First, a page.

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China’s Individual Income (IIT) Tax Reform 2019 2019-03-26

On December 13 and 22, 2018, the State Council and the State Administration of Taxation published a number of regulations regarding the reformed Individual Income Tax Law, which went into full effect on January 1, 2019.

Before the new China’s IIT law implementation, taxpayers in China for one year or more, it is deemed as a resident taxpayer, however, according to the Article 1 of the new IIT law, if the taxpayer stays in China for more than 183 days in one tax year, it is deemed as resident taxpayer.

Foreign taxpayers in China are advised to review the new IIT rules and identify where they can benefit from preferential policies.

Six-year rule for foreign taxpayers

Based on the newly amended regulations for the implementation of the IIT law, the five-year exemption period for taxation on global income has been extended to six years for foreigners living and working in mainland China.

Foreign individuals who have no domicile and are living in China for 183 days or more per calendar year are considered tax residents. If a foreign individual is a tax resident in China for over six years, they will be taxed on global income (income sourced outside China and paid by overseas employers).

However, foreign tax residents can be exempted from Chinese taxation on their overseas income if they stay in China for no more than six years or leave China for at least 31 consecutive days before the six-year term comes and have filed with the relevant tax authorities in advance. This policy includes Taiwan, Hong Kong, and Macau passport holders who have moved to mainland China for employment.

Under the previous five-year rule, foreigners were subject to tax liability on worldwide income if they lived in China for more than five consecutive years. However, there was a well-known loophole whereby foreigners could “reset the clock” and avoid the extra payment by spending at least 31 days continuously or 91 days cumulatively abroad per year.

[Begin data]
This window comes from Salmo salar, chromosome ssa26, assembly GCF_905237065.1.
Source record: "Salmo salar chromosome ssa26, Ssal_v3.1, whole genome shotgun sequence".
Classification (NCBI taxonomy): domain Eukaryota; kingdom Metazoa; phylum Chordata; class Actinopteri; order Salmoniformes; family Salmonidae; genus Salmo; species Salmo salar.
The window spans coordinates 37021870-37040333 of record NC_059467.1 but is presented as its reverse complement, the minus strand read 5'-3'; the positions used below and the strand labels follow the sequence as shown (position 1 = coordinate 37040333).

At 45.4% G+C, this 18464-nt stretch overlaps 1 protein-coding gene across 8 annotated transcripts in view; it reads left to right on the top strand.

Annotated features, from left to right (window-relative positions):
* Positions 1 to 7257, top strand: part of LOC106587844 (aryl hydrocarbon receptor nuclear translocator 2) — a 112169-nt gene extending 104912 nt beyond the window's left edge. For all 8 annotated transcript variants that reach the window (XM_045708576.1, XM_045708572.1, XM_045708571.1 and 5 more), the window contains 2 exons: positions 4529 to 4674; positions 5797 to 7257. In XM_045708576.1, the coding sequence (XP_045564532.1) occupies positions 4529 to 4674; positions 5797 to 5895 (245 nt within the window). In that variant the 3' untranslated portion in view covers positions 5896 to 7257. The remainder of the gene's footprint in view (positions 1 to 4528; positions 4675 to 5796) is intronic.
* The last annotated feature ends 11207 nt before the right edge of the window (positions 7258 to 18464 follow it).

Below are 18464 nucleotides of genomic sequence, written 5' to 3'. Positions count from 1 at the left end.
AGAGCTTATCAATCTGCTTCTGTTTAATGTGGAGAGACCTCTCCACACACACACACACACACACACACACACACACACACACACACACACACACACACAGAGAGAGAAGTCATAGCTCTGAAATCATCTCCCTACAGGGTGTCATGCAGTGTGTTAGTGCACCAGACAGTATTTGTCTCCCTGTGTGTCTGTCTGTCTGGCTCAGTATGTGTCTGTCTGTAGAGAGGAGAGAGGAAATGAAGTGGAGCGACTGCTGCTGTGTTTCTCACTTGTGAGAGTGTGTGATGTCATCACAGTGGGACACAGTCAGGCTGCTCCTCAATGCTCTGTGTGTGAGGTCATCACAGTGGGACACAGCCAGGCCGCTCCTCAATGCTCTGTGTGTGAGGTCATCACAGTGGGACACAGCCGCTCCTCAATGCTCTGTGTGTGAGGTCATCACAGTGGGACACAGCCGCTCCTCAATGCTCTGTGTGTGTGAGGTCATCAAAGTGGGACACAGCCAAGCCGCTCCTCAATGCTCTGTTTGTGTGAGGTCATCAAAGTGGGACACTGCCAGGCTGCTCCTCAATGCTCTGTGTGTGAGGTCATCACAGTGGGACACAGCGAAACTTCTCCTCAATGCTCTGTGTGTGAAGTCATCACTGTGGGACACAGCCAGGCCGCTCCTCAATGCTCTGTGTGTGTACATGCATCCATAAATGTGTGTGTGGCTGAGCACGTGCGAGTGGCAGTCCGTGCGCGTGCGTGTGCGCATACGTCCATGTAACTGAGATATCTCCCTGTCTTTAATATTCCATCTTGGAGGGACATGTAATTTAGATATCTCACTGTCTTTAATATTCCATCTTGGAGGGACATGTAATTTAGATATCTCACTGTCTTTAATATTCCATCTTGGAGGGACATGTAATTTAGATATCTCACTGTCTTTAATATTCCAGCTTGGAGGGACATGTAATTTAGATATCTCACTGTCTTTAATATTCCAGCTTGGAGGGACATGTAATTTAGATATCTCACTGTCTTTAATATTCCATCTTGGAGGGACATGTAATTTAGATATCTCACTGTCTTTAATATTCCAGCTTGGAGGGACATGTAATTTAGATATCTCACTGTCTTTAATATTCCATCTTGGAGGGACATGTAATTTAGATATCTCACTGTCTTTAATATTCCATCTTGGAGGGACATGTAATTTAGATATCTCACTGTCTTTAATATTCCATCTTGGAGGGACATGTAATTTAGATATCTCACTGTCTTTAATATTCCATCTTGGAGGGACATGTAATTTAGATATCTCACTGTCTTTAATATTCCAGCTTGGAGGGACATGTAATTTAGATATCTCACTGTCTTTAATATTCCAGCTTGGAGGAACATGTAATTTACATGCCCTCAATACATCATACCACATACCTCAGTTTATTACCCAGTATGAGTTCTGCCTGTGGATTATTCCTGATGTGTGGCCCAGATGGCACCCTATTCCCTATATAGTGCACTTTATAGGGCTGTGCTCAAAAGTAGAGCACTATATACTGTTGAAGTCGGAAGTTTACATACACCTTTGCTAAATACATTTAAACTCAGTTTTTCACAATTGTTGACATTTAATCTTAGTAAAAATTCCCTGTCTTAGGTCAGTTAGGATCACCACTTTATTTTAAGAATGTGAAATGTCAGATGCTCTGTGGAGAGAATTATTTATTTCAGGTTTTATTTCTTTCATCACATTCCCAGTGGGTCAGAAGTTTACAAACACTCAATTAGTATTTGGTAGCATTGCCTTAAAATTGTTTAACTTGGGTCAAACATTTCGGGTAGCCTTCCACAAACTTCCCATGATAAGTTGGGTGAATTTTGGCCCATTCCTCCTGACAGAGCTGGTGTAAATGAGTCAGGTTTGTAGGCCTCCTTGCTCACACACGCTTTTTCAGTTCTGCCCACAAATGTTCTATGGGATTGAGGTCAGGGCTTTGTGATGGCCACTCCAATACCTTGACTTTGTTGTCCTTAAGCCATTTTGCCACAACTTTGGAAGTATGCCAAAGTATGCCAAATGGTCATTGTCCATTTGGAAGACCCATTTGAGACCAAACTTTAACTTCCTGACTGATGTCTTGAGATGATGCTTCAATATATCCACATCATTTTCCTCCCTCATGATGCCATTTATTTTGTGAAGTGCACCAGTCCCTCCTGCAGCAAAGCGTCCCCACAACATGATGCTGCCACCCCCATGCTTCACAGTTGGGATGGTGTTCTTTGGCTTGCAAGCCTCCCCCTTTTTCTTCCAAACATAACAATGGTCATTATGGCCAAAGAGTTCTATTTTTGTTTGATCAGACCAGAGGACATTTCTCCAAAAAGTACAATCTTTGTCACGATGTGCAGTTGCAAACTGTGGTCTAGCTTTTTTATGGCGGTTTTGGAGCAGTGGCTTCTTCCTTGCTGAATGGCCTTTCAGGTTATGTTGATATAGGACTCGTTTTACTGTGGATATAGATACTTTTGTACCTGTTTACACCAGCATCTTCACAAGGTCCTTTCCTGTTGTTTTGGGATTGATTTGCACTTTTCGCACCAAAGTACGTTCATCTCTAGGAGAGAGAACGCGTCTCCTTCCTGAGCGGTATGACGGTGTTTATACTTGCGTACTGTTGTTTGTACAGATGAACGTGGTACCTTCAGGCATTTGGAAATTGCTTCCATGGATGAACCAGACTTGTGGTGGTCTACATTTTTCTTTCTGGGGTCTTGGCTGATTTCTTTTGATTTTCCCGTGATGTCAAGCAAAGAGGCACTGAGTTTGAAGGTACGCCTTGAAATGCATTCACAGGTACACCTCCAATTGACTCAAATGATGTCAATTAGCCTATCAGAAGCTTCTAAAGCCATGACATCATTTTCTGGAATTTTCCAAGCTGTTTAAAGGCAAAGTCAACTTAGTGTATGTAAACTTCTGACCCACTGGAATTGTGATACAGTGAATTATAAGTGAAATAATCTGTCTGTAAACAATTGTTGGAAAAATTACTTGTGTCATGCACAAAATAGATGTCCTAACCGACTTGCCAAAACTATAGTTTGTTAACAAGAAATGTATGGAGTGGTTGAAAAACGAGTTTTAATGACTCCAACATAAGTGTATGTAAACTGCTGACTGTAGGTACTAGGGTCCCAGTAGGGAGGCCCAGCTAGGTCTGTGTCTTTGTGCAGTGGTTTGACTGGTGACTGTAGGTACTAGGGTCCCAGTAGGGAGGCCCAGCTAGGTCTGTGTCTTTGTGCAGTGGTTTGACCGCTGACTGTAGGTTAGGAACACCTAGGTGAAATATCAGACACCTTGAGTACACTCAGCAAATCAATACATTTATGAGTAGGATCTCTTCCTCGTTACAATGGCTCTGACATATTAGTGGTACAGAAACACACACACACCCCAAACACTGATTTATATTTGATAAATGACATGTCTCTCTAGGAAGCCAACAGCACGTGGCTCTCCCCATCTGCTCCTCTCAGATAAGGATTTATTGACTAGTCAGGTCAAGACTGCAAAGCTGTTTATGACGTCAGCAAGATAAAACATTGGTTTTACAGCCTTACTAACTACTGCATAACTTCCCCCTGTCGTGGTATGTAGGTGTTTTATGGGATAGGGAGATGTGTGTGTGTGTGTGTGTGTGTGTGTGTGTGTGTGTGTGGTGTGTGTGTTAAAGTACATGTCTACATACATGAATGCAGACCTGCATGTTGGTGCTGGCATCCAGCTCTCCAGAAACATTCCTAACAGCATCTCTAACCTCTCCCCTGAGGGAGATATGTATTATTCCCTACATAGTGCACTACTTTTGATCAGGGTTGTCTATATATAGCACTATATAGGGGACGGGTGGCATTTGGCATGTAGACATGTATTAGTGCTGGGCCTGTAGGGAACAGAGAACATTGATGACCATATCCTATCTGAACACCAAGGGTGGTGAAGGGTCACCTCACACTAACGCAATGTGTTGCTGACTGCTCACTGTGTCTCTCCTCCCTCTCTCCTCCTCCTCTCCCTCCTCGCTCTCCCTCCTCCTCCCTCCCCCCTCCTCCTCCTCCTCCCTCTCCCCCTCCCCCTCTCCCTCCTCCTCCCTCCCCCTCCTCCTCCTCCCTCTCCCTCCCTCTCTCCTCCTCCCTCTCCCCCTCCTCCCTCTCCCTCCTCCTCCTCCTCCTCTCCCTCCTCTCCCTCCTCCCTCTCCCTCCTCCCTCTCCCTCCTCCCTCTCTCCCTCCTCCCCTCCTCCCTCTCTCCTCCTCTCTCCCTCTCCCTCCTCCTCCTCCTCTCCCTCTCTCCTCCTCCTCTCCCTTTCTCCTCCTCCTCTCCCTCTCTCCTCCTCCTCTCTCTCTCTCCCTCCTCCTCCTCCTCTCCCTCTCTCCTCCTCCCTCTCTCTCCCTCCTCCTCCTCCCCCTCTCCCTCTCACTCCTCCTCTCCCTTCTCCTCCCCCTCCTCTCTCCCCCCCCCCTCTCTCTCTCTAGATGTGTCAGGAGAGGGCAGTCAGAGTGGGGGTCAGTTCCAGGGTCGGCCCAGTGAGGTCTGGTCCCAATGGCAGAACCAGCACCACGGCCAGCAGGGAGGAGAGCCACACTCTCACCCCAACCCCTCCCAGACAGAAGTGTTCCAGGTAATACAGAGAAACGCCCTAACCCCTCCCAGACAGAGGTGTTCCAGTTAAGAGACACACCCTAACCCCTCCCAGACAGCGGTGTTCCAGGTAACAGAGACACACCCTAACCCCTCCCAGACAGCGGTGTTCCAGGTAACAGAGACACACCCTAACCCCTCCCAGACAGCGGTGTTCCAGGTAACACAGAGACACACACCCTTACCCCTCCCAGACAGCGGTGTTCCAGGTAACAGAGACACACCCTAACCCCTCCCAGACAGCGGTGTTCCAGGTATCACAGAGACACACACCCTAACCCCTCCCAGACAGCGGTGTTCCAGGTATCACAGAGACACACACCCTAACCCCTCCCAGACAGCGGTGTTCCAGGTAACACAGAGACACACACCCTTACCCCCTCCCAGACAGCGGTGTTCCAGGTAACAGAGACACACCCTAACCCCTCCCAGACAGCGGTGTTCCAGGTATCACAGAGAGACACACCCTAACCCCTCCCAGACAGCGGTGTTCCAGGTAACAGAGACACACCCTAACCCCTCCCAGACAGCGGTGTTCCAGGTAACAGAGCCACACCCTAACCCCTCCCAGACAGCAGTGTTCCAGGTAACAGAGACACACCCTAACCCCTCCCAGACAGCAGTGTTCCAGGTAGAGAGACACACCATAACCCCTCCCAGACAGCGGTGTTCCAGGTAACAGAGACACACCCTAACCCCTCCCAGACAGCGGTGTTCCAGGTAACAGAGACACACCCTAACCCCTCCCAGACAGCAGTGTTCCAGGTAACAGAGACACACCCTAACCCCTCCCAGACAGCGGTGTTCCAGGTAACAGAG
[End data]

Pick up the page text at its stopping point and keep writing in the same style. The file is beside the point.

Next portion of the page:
Now, expatriates can still reset their six-year tax residency status by leaving the country for at least 31 days at a time, but it is unclear whether they will still be able to reset their status by leaving China for 91 cumulative days within a year.

The new regulation is likely to give more room for expatriates to avoid taxation on worldwide income. However, if the 91 cumulative day reset policy is removed, it may be more difficult for some foreign workers to reset their residency status.

Foreigners’ tax-exempted allowances and transition period

The Chinese tax bureau currently allows foreign employees to deduct certain allowances (for example, housing, education, language training, and home visits) before levying the tax on their monthly salary.

According to the Notice on the Preferential Policy Convergence Problem, foreigners can still apply for the existing tax-exempted allowances until December 31, 2021. From January 1, 2022, foreign employees will no longer enjoy tax-free allowances but only special additional deductions.

During the transition period (three years between the start of 2019 and the end of 2021), foreigners can choose between the allowances or the six special additional deductions. However, after the decision is made, the preference cannot be changed within a given tax year.

The foreigners’ tax-free allowances, which are based on a proportion of their salary (generally around 30 percent) remain more beneficial for employees with a higher income, while the new special additional deductions are more helpful for lower-income employees as they are based on a standard deduction amount.

Year-end bonuses

The above-mentioned notice also stipulates that one-off lump sum year-end bonuses in China do not need to be included into comprehensive income calculations (income deriving from independent services, author’s remuneration, and royalties) before December 31, 2021, unless taxpayers choose to do so. However, as of January 1, 2022, the year-end bonus will be taxed as part of the annual comprehensive income.

Treatment of stock options

Like with year-end bonuses, tax on stock options is calculated separately from standard income as well.

The new notice said equity incentives (such as stock options, stock appreciation rights, restricted stock, equity awards, and other equity incentives) will not be taxed as part of the comprehensive income before December 31, 2021. By January 1, 2022, the equity incentive tax policy will be otherwise clarified.

The formula of calculating the tax on stock options is the same as before.

All employers should ensure that their employees are informed on time about the new IIT reform, and how this one may represent changes in their salary structure.